What separates Sharp's latest RD2E range from typical LCD designs is that it features advanced 100Hz technology. This should, in theory, improve common LCD constraints, such as unnatural images and staggered movement.
Put simply, the technology doubles the screen's refresh rate so that individual images are replaced more quickly while eliminating the pauses in between. This creates brighter images with more cohesive movement compared to standard models using 50Hz scanning.
This advanced specification was once reserved for more expensive models but Sharp's long-standing experience with LCDs means that the technology is now available at more affordable prices. The difference it makes to performance is impressive.
Although build quality isn't quite as attentive, the design appears similar to Sharp's more expensive XDE1 range. The screen features a broad, lacquered black surround with silver edging that integrates a slim speaker system at the base. The frame is supported by a self-assembled pedestal stand that can be swiveled to allow more flexible positioning with wall mounting options also available.
There are limited controls at the top of the unit that can be used to adjust channels and volume or select a different input source, but you can't access the main menu system without the remote.
The tall, tapered remote looks suitably stylish and is generally easy to use with several short-cut keys to save you from always accessing the menus. It isn't the most spacious, though, and most controls are frustratingly small.
Apart from basic composite and stereo inputs at the side of the screen, all connections are concealed beneath a removable panel at the rear. There are two HDMI digital inputs that can be used to support high-definition images, and conventional users can rely on two RGB-enabled Scart terminals.
Progressive scan supporting component inputs have been ignored altogether, but you can still make component connections through the VGA PC terminal using a supplied adaptor cable. Elsewhere, there's another set of standard AV inputs, a CI card slot for receiving limited subscription channels and a RS-232 terminal for external control.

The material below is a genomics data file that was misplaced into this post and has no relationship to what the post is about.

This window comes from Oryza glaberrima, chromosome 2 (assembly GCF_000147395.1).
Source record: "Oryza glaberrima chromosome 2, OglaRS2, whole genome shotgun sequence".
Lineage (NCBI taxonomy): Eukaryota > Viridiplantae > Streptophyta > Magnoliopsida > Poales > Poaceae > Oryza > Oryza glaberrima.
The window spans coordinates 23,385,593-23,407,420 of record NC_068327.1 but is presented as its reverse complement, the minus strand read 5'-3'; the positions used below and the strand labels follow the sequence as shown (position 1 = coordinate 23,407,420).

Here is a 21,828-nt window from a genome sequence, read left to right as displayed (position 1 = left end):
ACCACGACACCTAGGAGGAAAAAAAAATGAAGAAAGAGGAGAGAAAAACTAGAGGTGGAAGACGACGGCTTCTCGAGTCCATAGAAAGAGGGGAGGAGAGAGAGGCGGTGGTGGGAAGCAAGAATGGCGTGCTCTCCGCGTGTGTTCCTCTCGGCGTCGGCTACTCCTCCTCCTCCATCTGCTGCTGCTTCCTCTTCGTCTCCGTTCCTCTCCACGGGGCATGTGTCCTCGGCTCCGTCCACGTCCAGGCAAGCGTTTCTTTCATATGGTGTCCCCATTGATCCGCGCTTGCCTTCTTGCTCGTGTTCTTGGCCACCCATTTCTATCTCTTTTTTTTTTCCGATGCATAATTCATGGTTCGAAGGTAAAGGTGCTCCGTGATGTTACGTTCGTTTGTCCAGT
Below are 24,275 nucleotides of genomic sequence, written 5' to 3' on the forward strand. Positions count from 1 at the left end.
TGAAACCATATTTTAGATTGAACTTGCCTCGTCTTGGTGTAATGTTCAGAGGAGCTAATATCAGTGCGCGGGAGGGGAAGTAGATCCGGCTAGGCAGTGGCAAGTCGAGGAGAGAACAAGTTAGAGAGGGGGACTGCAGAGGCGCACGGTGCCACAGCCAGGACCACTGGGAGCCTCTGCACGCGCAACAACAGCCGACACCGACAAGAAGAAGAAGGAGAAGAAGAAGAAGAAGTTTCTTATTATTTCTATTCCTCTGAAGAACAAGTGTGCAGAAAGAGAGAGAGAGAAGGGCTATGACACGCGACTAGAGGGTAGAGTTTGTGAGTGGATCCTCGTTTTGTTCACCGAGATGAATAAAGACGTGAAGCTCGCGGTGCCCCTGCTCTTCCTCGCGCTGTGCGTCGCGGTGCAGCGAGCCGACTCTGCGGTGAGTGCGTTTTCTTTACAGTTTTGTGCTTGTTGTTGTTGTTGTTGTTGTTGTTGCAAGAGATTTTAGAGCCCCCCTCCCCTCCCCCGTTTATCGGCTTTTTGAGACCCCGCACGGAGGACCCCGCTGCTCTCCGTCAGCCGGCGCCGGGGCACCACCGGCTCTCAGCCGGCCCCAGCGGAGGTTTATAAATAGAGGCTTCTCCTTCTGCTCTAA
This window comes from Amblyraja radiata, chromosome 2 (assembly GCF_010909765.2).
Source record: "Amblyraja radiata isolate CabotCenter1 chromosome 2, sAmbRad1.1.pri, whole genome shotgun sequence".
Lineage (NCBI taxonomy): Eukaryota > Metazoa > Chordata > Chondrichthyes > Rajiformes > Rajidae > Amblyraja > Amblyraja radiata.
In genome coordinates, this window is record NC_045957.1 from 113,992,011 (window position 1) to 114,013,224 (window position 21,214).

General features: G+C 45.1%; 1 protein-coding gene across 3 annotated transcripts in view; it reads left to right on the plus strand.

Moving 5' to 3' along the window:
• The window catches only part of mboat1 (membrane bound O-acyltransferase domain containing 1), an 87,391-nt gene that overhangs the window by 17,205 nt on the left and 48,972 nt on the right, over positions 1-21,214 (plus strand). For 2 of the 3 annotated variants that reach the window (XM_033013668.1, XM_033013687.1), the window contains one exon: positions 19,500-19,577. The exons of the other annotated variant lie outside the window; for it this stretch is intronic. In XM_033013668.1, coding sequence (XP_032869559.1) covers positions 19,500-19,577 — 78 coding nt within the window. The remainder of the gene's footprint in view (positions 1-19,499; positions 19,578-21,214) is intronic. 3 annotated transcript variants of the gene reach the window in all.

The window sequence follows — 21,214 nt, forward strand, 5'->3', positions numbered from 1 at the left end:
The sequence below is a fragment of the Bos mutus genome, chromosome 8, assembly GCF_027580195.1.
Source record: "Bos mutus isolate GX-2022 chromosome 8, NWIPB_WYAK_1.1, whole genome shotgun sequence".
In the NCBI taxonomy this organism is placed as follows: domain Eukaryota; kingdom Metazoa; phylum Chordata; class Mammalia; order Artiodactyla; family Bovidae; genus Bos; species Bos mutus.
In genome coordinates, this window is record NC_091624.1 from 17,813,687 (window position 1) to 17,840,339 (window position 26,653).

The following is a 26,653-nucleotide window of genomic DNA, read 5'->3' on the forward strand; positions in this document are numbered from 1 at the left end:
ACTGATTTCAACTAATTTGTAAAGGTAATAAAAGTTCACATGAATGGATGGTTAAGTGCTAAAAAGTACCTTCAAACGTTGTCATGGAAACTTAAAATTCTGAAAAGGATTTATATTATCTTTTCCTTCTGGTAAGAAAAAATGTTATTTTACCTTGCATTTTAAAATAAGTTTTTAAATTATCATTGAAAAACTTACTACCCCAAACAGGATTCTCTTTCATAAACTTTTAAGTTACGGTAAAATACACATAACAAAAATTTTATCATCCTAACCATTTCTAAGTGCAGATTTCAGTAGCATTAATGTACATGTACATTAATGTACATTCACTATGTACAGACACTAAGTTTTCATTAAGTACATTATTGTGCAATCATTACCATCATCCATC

As mentioned, 100Hz technology or so-called 'Double Frame Driving' is the screen's main selling point. With LCDs, individual images always remain visible until they are replaced by the following image. Using 100Hz scanning to speed up the refresh rate from 8ms to 4ms reduces this lag to create perceivably sharper images with smoother movement.
Another advanced technology that's filtered down from more expensive models is Sharp's TruD HD processing, which claims to reduce the smearing effect and stuttered movement during fast action scenes. Otherwise, it's an average specification that includes 720p and 1080i high-definition compatibility and integrated analogue and digital TV tuners.
Channels are automatically tuned the instant you turn the TV on but the process takes quite a while, especially for the analogue channels. The main menu system is vaguely transparent and positioned to one side of the screen but doesn't disappear while you adjust the settings, making it difficult to properly calibrate your TV.
There are several picture presets, of which the Dynamic mode seems to work best in most environments. Flexible backlight control and a brightness sensor that automatically adjusts according to ambient light can also be used if your room is susceptible to changing conditions. The usual custom settings are accompanied by advanced adjustments, including colour temperature control and a black level enhancer. Unlike similar features in some models, they noticeably influence the picture.